Alzheimer’s, dementia focused in symposium
by DELANEY WALKER Banner Staff Writer
Jul 18, 2014 | 949 views | 0 0 comments | 15 15 recommendations | email to a friend | print
THE ALZHEIMER’S ASSOCIATION and the Southeast Tennessee Area Agency on Aging and Disability hosted the 2014 Caregiver Summer Symposium Thursday at Westwood Baptist Church. From left are Christin McWhorter of SETN Area Agency, Paula Hensel of Senior Helpers, Amanda Leslie of Avalon Hospice, Embrey Ardis of Clare Bridge and Wellington Place, and Keisha Holcomb of Signature Health Care.  Banner photo, DELANEY WALKER
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The Alzheimer’s Association and the Southeast Tennessee Area Agency on Aging and Disability hosted the Caregiver Conference 2014 Summer Symposium: Conversations About Dementia on Thursday at Westwood Baptist Church.

A portion of the three-part symposium focused on the resources available to caregivers.

Christin McWhorter of the SETN Area Agency explained the resources serve both as an aid for those with dementia and as a reminder the caregiver is not alone.

“I talk and counsel with people all the time, and it really takes a circle of support,” McWhorter said. “You really can’t think of just one answer or one program or one agency that is out there to meet your needs.”

The circle-of-support model prompted the symposium organizers to ask a variety of individuals to serve on the resource discussion panel: Amanda Leslie of Avalon Hospice, Stacey Montgomery of CareSouth, Paul Hensel of Senior Helpers, Keisha Holcomb of Signature Health Care and Embrey Ardis of Clare Bridge and Wellington Place.

Each representative repeatedly emphasized the importance of caregivers checking out a variety of agencies before making a choice.

Hensel encouraged caregivers to shop around at the vendor tables.

“... Visit every table that is here, because while we are all licensed the same and can all technically provide the same type of services, we all do have some things that make us a little bit different and unique,” she said. “We may do different service hours, or our rates may be different.” 

She likened the experience to visiting several different car dealerships in search of the best automobile for the buyer.

“You might go all over town and go back to the first dealership,” Hensel said. “You want to be an informed consumer.”

Leslie followed Hensel’s introduction with a quick word about hospice care. She said most people do not think of hospice when a loved one develops dementia or Alzheimer’s.

“We do like to take care of people with dementia and Alzheimer’s,” she said. “Once they [reach the point] where they need assistance with walking or bathing or dressing, then we like to step in and help the caregivers. It does help to have someone come into your house at least once a week to check on [you].”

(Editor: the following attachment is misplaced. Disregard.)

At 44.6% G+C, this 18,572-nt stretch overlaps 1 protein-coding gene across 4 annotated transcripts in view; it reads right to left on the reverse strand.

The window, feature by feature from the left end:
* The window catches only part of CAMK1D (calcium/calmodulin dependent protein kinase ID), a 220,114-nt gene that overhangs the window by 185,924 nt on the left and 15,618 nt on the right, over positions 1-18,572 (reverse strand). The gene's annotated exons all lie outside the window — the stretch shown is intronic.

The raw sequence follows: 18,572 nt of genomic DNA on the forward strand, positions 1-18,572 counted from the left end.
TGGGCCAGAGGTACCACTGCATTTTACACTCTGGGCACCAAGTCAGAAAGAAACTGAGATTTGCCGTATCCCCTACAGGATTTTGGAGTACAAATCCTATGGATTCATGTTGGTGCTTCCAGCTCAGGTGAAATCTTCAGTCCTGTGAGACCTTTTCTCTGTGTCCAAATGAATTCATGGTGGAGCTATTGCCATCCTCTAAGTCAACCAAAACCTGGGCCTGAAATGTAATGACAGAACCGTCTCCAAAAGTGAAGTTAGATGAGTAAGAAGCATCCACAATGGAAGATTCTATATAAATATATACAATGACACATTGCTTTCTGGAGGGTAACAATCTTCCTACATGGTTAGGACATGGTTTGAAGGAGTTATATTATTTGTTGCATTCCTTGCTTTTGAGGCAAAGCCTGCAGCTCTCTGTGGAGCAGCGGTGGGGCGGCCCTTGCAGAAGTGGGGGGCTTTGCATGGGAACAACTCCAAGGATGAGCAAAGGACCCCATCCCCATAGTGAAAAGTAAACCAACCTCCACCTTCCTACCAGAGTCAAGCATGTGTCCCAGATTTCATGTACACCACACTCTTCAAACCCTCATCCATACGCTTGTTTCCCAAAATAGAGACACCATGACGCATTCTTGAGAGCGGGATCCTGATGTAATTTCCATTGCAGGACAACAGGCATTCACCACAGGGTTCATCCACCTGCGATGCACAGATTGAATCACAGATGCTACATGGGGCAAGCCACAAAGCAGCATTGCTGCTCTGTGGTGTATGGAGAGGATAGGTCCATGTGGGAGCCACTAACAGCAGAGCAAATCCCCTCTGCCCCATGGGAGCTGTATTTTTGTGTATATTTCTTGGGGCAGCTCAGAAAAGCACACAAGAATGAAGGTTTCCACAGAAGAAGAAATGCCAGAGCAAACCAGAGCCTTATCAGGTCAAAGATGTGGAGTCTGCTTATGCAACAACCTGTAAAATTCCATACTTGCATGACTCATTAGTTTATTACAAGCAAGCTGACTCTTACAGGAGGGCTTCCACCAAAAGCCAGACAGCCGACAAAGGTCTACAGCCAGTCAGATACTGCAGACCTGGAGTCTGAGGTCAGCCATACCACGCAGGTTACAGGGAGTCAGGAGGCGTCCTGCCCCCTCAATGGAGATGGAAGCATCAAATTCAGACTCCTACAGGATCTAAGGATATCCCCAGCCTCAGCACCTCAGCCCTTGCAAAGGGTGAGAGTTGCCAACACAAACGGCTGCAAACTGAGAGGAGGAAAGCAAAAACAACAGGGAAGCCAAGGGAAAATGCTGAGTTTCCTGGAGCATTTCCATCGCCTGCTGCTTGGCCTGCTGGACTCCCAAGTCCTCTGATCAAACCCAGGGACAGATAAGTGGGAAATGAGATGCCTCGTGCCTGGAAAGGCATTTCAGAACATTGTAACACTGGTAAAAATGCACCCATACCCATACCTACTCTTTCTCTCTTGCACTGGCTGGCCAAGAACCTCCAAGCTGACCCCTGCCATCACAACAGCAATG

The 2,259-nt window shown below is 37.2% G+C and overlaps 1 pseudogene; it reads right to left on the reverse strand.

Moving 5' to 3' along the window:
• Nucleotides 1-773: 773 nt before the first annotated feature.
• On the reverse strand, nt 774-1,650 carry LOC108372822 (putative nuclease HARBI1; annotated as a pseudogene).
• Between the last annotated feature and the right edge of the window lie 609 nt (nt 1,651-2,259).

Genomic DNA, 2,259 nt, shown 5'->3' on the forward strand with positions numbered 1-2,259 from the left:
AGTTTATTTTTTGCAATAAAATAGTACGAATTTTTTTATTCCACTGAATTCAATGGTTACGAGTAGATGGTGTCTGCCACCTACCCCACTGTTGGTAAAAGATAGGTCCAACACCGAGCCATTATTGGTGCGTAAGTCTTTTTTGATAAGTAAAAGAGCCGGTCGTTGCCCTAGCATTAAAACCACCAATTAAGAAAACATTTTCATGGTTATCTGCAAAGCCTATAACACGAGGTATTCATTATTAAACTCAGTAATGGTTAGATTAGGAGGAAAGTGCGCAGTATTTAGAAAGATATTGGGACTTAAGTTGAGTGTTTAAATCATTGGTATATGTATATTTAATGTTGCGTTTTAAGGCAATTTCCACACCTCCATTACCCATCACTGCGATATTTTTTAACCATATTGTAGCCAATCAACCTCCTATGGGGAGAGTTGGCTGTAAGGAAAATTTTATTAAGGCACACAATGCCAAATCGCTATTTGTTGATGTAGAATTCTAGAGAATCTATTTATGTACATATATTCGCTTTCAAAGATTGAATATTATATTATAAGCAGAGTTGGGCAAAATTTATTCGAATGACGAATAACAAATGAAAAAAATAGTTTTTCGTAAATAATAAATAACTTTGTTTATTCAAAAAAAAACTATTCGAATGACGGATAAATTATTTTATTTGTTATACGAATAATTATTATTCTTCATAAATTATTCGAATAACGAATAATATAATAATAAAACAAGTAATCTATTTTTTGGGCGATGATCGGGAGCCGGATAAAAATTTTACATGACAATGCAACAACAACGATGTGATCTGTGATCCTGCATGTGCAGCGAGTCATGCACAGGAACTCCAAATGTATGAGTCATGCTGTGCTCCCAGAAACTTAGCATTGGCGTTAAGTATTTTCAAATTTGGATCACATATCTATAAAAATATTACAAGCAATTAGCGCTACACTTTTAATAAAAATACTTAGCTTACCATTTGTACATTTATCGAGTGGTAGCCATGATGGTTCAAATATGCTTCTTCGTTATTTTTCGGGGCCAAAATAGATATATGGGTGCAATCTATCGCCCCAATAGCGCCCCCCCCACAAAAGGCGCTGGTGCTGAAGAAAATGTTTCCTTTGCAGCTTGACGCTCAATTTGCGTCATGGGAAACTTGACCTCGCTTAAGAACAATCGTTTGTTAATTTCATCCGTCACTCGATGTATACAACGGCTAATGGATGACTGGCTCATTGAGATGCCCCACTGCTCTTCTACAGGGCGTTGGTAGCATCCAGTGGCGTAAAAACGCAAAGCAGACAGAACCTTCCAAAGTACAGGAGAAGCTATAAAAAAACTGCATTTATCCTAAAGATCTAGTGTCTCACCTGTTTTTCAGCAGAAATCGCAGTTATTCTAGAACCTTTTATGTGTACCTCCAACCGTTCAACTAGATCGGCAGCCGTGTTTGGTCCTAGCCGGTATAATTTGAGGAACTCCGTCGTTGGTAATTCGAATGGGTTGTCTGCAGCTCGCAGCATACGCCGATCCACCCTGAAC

Ardis took the discussion a step further by highlighting personalized assisted living communities. She described the residential area as a safe living environment for individuals who cannot live on their own. She agreed with Hensel’s suggestion to “shop around.” 

“It is good to check your options because it is wonderful there are a lot of services available in the community,” she said. “You know your parents and loved ones. You know what is going to be important to them. You know what is going to be important to you. Sometimes when you just walk into a community, you can tell, ‘This is so like my mom.’”

Continued Ardis, “We are resources, and we do partner together as resources. When we get the calls, we are able to work together. If we can’t provide the best option, then we can provide other solutions to help you through the process.”

Holcomb explained there is a general outline of questions asked by nursing homes when a patient is seeking admittance. She informed the crowd they had the opportunity to look into the information needed before a crisis. She also reminded the caregivers of the various activities, resources and benefits offered at each nursing home.

Added Holcomb, “We do have activities that go on throughout the day. I like to say that bingo is a must, and if we do not do bingo, there will be a complete riot. We also like to do trips outside of the facility.” 

All panelists stressed the importance of caregivers being informed whether it is about resources provided through a particular agency or those gained through a veteran’s package.

The Alzheimer’s Association will hold its annual Cleveland Walk to End Alzheimer’s on Saturday, Sept. 27, at 9 a.m.

More information about resources and the association can be found by calling the Chattanooga chapter at 423-265-3600.